Natural Disasters: Understanding the Impact on the Personal Insurance Market and the Insured
Since 2002, the frequency of weather events in the US has doubled. There have been significant increases in both frequency and severity in all categories of weather including winter storms, hail, flooding, wildfires, and other catastrophic (CAT) events. In addition, major disasters like floods and tornados are happening progressively more in areas that haven’t been impacted before. In addition to physical losses they’ve caused, these weather trends are contributing to a shift in the personal insurance marketplace.
Insurance Impact — Marketplace Cycles
The insurance industry goes through soft and hard market cycles. During a soft cycle, underwriting criteria is typically more flexible, insurance coverage is readily available, and insurance rates are stable. In a hard market, the opposite is true. Typically, the main cause of a hardening market is a long period of heavy claims activity, such as what we’ve seen as a result of the recent rise in severe natural disasters in the US.
Munich Reinsurance Co. (Munich Re) reports $144 billion in insured losses from worldwide natural disasters in 2017 and $80 billion in 2018. The most costly events in the United States in 2018 were the Camp Fire in Northern California and Hurricane Michael, with insured losses of $12.5 billion and $10 billion respectively. Worldwide cyclone activity caused above-average overall losses of $56 billion in 2018.
These tremendously high losses are due not only to the amount of property damaged, but also the increasing cost to repair and rebuild. With all the new technology in homes and the cost of high-end appliances and features, insurers are finding it is more expensive to rebuild a home as agreed under the homeowners policy contract. Further, when there are large amounts of regional losses at once — more than 5,000 homes were destroyed in the California wildfires, for example — it often results in a shortage of construction supplies as well as skilled labor. Costs are driven up, and homeowners may find that even the 150% replacement cost provided by specialized insurers is still not enough.
Impact on the Policyholder – What to Expect
Such large financial losses are prompting many insurers to tighten their underwriting guidelines and take additional loss mitigation steps of their own. To avoid taking on too many risks in a certain area, they may not be writing new policies for homes in certain areas of CAT-prone states like California and Florida, or implementing stricter guidelines on the properties for which they will offer coverage. Some are also choosing to non-renew certain properties.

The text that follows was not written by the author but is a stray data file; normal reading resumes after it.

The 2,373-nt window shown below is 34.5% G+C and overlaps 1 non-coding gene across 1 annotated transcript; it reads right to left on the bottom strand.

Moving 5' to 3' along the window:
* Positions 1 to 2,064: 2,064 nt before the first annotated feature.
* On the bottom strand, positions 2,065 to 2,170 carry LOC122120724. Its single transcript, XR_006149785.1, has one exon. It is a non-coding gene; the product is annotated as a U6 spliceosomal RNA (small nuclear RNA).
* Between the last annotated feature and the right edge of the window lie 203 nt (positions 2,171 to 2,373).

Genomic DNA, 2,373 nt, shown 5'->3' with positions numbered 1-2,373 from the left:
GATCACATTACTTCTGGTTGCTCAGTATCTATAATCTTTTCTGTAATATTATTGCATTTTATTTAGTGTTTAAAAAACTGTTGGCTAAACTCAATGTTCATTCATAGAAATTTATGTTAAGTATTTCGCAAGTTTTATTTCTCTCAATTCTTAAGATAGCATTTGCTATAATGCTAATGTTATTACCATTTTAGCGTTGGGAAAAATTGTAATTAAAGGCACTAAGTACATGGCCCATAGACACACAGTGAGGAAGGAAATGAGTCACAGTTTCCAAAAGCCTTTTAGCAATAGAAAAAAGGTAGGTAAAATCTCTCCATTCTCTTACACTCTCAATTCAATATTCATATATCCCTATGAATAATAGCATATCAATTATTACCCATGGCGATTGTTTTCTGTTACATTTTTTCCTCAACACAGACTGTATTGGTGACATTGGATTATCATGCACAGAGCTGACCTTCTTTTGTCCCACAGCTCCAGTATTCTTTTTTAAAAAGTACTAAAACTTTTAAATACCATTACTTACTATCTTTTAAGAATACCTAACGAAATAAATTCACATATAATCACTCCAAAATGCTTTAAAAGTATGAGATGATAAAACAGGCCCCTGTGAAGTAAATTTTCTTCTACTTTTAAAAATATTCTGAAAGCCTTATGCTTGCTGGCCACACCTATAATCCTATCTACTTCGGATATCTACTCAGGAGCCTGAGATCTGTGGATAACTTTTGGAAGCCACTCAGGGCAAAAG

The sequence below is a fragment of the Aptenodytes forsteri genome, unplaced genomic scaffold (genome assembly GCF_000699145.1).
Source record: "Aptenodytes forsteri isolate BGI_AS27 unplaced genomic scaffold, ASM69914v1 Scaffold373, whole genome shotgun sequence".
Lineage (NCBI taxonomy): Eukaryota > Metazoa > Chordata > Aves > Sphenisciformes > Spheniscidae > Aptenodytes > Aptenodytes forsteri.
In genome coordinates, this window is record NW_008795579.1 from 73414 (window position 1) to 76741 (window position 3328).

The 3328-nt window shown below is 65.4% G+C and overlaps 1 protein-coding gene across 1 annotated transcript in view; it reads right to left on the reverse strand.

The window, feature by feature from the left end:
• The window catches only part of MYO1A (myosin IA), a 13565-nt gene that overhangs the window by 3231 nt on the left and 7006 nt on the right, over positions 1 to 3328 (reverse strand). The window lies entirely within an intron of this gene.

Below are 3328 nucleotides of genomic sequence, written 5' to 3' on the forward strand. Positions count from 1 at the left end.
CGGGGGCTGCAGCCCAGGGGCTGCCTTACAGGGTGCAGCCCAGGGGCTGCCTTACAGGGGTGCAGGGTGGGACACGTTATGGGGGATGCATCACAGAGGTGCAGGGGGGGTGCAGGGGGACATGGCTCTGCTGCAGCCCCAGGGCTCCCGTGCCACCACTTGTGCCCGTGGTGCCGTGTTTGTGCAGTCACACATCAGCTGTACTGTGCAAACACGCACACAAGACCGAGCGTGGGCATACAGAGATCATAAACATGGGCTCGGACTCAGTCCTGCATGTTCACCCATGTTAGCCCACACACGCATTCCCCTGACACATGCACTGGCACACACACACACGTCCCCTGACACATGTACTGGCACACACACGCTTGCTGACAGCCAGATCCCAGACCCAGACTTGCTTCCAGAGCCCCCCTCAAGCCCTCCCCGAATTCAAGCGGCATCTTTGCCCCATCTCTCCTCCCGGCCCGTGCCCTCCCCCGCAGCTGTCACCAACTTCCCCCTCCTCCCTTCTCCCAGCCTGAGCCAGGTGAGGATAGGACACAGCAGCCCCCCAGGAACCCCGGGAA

So, as a homeowner, what can you expect when it comes time to seek new insurance coverage or renew your policy?
It may be harder to find coverage for your home. This is especially true if you live in an area prone to natural disasters since insurers are looking much more rigorously at homes in these areas.
You may be subject to new pricing structures. In addition to higher premiums, insurance companies may be instituting special deductibles on certain losses, such as hail, that may not have been part of your policy before.
There may be additional requirements. Some insurers may require additional inspections and specify requirements, such as clearing brush further back on your property or adding central station alarms. Be prepared to comply with preventative safety measures required by insurers.
Plan ahead for longer lead times and approach your broker as early as possible. In addition to the extra measures insurers are taking, you may need more time to search for other coverage options, especially if you have more than one policy — home, auto, valuables, excess liability, etc. — with a specific insurer. Be on the lookout for renewal information from your broker and respond in a timely manner, particularly if there are changes that affect your coverage.
Consider E&S carriers. If you are having a difficult time finding insurance coverage for your home, your broker may suggest an Excess & Surplus (E&S) carrier. E&S carriers (also referred to as non-admitted carriers) do not file their rates with the states where they place policies, therefore consumers are not guaranteed the same claims protections from the state as with a standard (i.e., admitted) carrier in the event of financial insolvency. Because they may set their own pricing and terms, they are often more willing to consider high-risk properties. Although E&S coverage can be costly and is not regulated by the state, it can provide more insurance options when there is a special need that cannot be met by standard insurers. However, the benefits and risks of this type of policy should be discussed with your insurance advisor prior to making any purchase decisions.
In challenging market times, it’s helpful to have a relationship with a personal risk advisor and broker who can provide guidance, expertise, and advocacy. In addition to being prepared for what a changing market can bring, be sure to plan ahead for future natural disasters or weather events. Learn more about preparing for natural disasters or contact us to discuss your insurance options with a personal risk advisor.